For someone who’s spent the past three years in sunny southern Florida, this winter has been quite the eye-opener. But ask those who’ve lived in Baltimore most of their lives, even this season’s ice and snow — which, according to the State Highway Administration, has already caused Maryland to expend more than $80 million, far in excess of the $46 million budgeted — pales in comparison with years past.
What is truly remarkable, though, is how small crises such as power outages and school cancellations can bring people together.
Up in suburban Philadelphia last weekend, whole swaths of that state’s Montgomery County were in the dark following the ice storm at the beginning of the month. Some people were told by their utility company that, despite the fact that crews from all over the region — trucks from Baltimore Gas and Electric could be seen traveling north on I-95 in Delaware — were mobilized to get the power flowing again, it would take more than a week to restore service.
In the Jewish community there, families responded by welcoming their neighbors into their homes. And here in Baltimore, the atmosphere was the same. Whether responding to natural disaster or inconvenience, ours is a community that rises to the challenge; doors are flung open, figuratively and literally, to welcome strangers in need.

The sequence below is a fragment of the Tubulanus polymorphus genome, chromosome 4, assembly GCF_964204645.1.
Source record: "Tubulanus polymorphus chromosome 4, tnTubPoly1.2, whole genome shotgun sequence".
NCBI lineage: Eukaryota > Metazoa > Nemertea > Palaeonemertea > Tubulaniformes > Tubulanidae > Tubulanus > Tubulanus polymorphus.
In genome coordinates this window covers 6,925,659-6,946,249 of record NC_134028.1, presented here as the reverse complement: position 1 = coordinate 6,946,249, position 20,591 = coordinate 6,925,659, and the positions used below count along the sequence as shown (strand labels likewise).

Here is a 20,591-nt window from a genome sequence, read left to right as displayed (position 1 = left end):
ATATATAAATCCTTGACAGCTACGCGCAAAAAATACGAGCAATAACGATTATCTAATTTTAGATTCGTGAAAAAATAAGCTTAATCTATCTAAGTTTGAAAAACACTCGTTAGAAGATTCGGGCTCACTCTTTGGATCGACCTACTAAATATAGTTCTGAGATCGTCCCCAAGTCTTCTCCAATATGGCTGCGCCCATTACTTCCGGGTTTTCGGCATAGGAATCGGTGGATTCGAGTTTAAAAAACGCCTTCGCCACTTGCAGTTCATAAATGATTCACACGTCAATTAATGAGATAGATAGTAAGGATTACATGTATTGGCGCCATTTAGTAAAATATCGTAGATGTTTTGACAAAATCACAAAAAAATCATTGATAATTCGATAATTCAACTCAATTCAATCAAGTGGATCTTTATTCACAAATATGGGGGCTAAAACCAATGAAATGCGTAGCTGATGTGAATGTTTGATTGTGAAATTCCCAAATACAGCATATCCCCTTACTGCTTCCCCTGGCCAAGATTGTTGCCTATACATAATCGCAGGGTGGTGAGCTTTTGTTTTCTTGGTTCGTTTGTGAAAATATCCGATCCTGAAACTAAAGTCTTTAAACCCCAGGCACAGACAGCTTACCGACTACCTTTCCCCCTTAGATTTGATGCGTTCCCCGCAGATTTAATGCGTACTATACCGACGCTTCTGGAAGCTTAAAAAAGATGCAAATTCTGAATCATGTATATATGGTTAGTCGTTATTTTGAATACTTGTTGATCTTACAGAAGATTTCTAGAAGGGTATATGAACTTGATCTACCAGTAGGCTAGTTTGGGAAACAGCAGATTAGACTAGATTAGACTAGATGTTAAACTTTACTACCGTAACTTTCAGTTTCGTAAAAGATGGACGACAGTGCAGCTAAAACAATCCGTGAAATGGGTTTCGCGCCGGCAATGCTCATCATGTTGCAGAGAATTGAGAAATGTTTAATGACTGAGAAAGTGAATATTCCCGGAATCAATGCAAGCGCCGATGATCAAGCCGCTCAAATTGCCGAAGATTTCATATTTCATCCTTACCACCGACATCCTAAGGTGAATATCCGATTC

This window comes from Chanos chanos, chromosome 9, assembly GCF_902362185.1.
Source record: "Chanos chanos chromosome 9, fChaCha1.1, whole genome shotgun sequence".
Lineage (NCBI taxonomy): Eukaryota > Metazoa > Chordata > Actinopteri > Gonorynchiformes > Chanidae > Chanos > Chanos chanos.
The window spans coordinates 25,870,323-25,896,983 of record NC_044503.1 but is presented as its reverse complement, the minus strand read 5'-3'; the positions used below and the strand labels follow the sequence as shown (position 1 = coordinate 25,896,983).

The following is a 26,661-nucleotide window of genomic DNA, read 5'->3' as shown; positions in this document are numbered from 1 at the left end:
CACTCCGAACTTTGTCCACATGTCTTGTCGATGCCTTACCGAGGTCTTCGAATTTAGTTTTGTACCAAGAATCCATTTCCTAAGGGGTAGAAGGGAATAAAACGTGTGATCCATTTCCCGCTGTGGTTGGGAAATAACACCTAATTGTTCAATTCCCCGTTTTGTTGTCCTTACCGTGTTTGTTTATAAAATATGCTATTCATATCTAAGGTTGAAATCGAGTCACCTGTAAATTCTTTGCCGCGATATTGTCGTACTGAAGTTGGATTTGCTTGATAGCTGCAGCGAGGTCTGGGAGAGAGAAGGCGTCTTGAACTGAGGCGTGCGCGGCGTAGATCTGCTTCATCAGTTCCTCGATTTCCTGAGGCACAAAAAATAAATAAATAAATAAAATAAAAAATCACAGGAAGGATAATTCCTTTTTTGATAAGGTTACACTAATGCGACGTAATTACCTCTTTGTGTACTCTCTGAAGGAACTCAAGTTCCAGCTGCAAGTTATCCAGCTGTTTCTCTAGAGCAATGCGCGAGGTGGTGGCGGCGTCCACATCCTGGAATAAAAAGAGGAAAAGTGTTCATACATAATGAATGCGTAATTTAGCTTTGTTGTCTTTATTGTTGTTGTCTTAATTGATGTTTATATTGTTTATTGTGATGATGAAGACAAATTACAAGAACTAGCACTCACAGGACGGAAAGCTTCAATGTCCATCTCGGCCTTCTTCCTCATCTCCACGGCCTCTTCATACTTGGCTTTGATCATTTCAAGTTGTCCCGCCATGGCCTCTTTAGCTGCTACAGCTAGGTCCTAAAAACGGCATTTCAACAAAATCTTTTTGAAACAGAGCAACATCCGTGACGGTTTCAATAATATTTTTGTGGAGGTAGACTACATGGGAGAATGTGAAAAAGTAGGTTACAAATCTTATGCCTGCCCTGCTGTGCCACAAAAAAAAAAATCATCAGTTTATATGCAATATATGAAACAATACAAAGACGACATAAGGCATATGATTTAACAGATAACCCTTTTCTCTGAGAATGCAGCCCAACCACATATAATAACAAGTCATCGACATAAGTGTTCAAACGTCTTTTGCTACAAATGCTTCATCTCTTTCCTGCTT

In an act you’ll read about in the pages of this week’s JT, the JCC eased its membership restrictions late last week to allow those without hot water the chance to enjoy a shower and relax. Beyond that, it was not unheard of for local families to cook hot food for their friends and neighbors or put them up for several days.
With even more wintry precipitation forecast for the foreseeable future, it’s comforting to know that there’s always a helping hand willing to house, feed and, when the need arises, help a new arrival open a van’s iced-up door.
Such concern for another, though, is not uniquely expressed when responding to the short-term inconveniences of life in the northern United States. In the Jewish community, it frequently becomes the underpinning of everything that is done.
From initiatives that allow senior citizens to age in place to organizations that allow deaf Jews to experience the beauty of Jewish ritual, from gatherings in the state capital that advocate on behalf of hardworking families trying to afford Jewish education for their children to those making the painful sacrifice of donating their kidneys, the local Jewish community is remarkable for its caring outlook and determined resolve.
When marshaled effectively, when the collective goodwill of tens of thousands of individuals is strengthened by the philanthropic heft of the more fiscally fortunate among us — as evidenced by the contributions of the late Whiting-Turner CEO Willard Hackerman, of blessed memory, who passed away Monday — great work can be done to improve not only our corner of Maryland, but also the wider world around us.
It’s exciting to be a part of a revolution that can pierce through the dark and cold of winter and bring warmth to the world.